The 16th and penultimate sustainable development goal aims to “Promote peaceful and inclusive societies for sustainable development, provide access to justice for all and build effective, accountable and inclusive institutions at all levels”. Alongside goal 17, which highlights the importance of working together, this makes all the other sustainable development goals possible. If the basis on which people can access clean water or healthcare or education or a job or any of the other goals is unfair, corrupt and exclusive, then the targets are unachievable. And if this basis is deliberately unfair, corrupt or exclusive, then eventually the lid will blow off the pressure that builds and violent conflict will result.

As the Bible and as SDG16 itself describe, positive peace – not only the absence of violence – is inseparable from justice, accountability and inclusion. Peace in the Bible is the place where justice meets righteousness, faithfulness, mercy and love. In other words, peace is only possible when there is long-term investment rooted in integrity and equity. Institutions cannot behave like people, but they are made up of people, and if their relationship with the people they serve were characterized by fairness and integrity, then the pressure of inequality and exclusion that fuels violence would fizzle out. More empirically, the key factors for positive peace all relate to areas over which institutions exercise significant control: a well-functioning government; acceptance of the rights of others; high levels of human capital; low levels of corruption; the free flow of information; a sound business environment; good relations with neighbours, and; equitable distribution of resources.

The Twa (also known as Batwa, or “Twa people”) are originally hunter-gatherers indigenous to the Great Lakes region of eastern central Africa and now a small minority across Uganda, DRC, Rwanda and Burundi. Excluded from the state structures of these countries which emerged and settled around them and took their land, livelihoods and dignity, the Twa suffer from the highest levels of poverty and discrimination and the lowest levels of public services in countries where poverty is already rife and service provision weak. Discrimination fuels and is fuelled by a reputation for petty crime, and others will not mix with them. Whatever the levels of direct violence around them, and in Burundi especially this is considerable, they have known neither peace nor social acceptance nor institutional inclusion. But a little change goes a long way. Given some support by Cord to diversify their income and to develop peace committees with their Hutu and Tutsi neighbours, the Twa have built up some financial and social capital and come to be seen as part of the community in a way never before possible, to the extent that they can now eat and drink together. The next steps in this journey are that state structures reinforce this new community inclusion by improving access to services for the Twa people, that the Twa’s rights are protected along with those of their neighbours, and that their example, rather than being dismissed, can be replicated in repairing Hutu-Tutsi relationships. This twin approach has helped the Twa and their neighbours to make a giant step towards freedom, fullness of life, well-being and peace to their community.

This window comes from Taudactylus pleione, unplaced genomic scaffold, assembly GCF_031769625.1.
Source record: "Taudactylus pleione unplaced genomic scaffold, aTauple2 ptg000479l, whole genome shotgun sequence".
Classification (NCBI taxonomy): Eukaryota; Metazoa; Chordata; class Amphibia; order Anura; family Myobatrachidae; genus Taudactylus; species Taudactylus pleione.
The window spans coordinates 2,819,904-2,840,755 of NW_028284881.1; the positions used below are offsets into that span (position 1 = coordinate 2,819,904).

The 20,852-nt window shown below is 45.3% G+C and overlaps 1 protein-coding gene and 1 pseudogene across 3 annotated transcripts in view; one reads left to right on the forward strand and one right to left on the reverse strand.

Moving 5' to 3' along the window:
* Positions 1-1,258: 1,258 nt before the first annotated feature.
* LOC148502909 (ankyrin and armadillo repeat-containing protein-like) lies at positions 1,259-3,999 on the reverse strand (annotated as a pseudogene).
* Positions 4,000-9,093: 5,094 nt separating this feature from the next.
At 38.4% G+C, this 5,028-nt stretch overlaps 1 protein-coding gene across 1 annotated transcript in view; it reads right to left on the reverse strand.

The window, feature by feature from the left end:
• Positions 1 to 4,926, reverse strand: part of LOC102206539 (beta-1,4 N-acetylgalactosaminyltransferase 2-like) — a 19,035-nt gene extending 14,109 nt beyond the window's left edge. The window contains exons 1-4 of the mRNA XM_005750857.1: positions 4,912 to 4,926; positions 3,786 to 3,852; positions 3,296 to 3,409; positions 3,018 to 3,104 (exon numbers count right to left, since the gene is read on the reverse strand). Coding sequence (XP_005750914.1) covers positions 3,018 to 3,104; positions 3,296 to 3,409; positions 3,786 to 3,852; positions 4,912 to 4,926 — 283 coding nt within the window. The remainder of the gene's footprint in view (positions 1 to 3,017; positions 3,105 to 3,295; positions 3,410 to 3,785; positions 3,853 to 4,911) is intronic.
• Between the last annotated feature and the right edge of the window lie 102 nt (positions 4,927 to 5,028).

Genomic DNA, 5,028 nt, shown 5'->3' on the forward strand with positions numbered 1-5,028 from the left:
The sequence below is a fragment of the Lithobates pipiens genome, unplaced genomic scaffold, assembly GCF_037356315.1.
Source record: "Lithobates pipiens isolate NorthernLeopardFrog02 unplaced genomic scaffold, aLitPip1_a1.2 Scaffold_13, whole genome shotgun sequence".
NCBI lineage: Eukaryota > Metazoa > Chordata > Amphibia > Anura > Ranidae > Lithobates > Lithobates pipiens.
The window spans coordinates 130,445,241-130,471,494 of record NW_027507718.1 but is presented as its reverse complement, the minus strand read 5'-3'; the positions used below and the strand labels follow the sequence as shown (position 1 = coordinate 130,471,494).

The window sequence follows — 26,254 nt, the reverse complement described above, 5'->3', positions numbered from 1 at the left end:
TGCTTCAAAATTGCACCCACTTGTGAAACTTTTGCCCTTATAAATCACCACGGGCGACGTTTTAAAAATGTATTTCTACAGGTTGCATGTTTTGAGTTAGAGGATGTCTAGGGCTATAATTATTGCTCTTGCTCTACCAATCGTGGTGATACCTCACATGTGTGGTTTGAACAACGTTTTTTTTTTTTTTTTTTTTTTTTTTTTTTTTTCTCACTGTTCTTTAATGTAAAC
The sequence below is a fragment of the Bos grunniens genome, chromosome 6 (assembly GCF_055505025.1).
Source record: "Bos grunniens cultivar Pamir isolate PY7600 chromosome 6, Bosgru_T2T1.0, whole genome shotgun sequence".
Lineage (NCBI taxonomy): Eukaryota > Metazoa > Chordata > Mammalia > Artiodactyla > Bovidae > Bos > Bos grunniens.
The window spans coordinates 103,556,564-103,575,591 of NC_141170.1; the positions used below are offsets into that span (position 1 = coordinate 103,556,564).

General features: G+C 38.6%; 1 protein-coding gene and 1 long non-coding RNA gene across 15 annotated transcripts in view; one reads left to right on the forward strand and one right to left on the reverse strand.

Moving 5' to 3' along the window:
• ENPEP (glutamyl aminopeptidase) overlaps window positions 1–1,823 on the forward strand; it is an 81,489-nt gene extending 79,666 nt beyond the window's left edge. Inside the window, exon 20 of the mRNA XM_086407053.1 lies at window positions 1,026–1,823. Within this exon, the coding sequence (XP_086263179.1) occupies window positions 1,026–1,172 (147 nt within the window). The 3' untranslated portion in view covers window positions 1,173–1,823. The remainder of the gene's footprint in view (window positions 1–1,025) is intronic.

There are many reasons why SDG16 is so important. Violent conflict costs the world well over 13% of its total GDP, more than 6 times the total economy of all 55 countries in Africa. 84% of all major political upheavals happen in countries with low levels of peace, and the rise in “anocracies” is a significant part of this. The impact of disasters with natural causes is 13 times worse in these countries in terms of loss of life. And SDG16 mirrors the Biblical perspective: that peace is only possible when relationships are restored, when rights and freedoms are upheld fairly, when everyone has the opportunity to thrive with dignity and free from fear.

Mark Simmons, CEO, September 2017